What's in a Name?
Deciding to take your husband’s name is romantic. Actually doing it is difficult
When I was engaged, people had a lot of questions. “How did he propose?” “Have you set a date?” “Where are you getting married?” “Can I see the ring?” Now that I’m married, they’ve only got one: “Can you spell that for me, please?”
Sure. It’s G-R-A-B (as in “boy”) E-N-S-T-E-T-T-E-R. We Grabenstetters have to spell our name so often that my three-year-old niece who is currently mastering the alphabet thinks that the letter that comes between “A” and “C” is pronounced “bee-as-in-boy.” I should have known what I was getting myself into when I started dating my future husband and he always wanted to use my name when we made reservations at restaurants. But the phonetic difficulty of my new identity didn’t really start to soak in until a few days before our wedding, when we went to pick up our wedding bands from the jeweler. After forty-five minutes of frantic searching, they admitted to us that they couldn’t find our rings anywhere. To my credit, I made it to the car before collapsing into snot-filled stress sobs and giving my husband-to-be a pretty sobering glimpse into the future. Several hours later, the jewelry store called to inform us that it had found the rings, which, for some reason, had been filed under the letter “R.” For “Ragbenstetter.” That was the first time I second-guessed my decision to take my husband’s last name. It wouldn’t be the last.
My next round of doubt came a few weeks after the wedding, when the honeymoon was quite literally over and the logistical work of becoming Jennifer Grabenstetter began. New bank account. New driver’s license. The deed to my house. All of the utilities that were in my name. Several credit cards. Medical records. Prescriptions. The last name that my two cats were listed under at the vet’s office. I waited in line at the Social Security office. I waited in line at the DMV (twice). I lost hours of my life listening to the melodic tones of customer-service hold music. I mailed away check after check in exchange for official copies of my marriage license, which everyone seemed to need before they’d accept me with my new name.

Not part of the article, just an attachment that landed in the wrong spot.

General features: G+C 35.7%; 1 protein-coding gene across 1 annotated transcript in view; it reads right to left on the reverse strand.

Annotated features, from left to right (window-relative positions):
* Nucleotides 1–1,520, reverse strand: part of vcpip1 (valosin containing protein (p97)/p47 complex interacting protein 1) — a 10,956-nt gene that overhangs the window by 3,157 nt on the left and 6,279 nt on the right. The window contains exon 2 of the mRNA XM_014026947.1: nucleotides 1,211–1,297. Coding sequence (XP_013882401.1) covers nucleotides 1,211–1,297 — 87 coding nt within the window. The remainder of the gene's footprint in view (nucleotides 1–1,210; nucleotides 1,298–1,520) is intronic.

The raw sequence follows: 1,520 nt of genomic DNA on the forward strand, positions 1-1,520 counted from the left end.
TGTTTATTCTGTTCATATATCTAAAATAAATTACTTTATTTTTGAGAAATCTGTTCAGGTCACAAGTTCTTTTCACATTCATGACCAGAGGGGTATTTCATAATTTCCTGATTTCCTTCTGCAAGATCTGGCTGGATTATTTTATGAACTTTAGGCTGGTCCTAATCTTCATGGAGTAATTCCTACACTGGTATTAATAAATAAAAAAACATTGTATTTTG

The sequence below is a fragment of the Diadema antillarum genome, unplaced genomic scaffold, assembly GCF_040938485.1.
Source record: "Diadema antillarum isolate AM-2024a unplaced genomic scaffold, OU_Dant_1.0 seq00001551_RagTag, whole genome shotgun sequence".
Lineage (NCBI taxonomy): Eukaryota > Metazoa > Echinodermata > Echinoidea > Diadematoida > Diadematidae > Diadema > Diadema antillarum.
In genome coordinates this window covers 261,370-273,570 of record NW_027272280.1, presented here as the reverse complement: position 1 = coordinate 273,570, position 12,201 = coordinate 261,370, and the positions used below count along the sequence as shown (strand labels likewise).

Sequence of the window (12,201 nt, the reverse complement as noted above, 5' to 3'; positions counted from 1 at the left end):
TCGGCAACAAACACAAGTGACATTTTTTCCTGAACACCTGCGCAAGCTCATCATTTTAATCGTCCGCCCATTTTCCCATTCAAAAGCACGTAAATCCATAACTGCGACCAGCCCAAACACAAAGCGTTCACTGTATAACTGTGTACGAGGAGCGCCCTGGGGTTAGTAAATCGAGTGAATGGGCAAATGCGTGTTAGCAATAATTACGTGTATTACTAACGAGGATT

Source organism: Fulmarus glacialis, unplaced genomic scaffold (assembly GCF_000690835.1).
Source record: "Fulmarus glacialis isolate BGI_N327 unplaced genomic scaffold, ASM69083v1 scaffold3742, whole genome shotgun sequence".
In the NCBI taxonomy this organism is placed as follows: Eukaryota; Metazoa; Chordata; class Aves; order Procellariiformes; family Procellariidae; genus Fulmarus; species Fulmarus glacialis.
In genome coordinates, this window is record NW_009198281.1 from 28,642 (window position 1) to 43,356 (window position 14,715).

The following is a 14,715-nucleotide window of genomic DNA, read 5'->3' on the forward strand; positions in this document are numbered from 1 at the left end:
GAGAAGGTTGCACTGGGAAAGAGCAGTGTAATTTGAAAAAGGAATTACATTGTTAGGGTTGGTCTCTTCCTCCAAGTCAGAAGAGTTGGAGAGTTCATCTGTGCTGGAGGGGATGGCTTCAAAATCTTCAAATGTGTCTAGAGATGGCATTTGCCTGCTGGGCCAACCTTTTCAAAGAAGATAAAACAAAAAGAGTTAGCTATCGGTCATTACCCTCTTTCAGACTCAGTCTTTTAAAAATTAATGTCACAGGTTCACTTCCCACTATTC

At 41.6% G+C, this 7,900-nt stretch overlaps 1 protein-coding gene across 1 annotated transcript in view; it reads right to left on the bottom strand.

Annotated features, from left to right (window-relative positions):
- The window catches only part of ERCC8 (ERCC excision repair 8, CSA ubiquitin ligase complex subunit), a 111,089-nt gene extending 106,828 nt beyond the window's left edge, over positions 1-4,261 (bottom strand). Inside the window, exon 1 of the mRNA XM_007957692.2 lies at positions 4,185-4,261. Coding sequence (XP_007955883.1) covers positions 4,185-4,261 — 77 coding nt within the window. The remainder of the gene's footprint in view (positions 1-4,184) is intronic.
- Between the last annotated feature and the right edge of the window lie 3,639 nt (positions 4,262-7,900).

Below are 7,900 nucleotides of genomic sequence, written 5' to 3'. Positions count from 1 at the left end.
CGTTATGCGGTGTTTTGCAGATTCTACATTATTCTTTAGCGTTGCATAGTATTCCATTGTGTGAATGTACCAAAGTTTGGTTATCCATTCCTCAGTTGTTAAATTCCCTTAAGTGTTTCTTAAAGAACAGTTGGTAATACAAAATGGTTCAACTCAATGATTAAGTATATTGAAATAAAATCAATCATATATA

It would take more than an official piece of paper to help me accept myself as someone other than the person I’d been for twenty-five years. In fact, three years later, I’m still not quite there. I can feel my old name trying to leap off the tip of my tongue when introducing myself to someone new. It lurks in the muscles of my hand that were trained to sign it in cursive in the second grade. It remains alive and well in the vocabulary of my high school and college friends, who can’t bring themselves to call me anything else. It’s immortalized in print atop the stories published in the early, heady days of my journalism career. When someone who has known me all my life says, “Married or not, you’ll always be Jennifer Lyn Thompson to me,” it makes me feel warm and fuzzy inside, which in turn makes me feel sort of terrible. It feels disturbingly like betrayal. But whom am I betraying? The family whose last name I’ve deemed no longer worthy of my personal stationery? Or the husband whose last name I can’t quite commit to?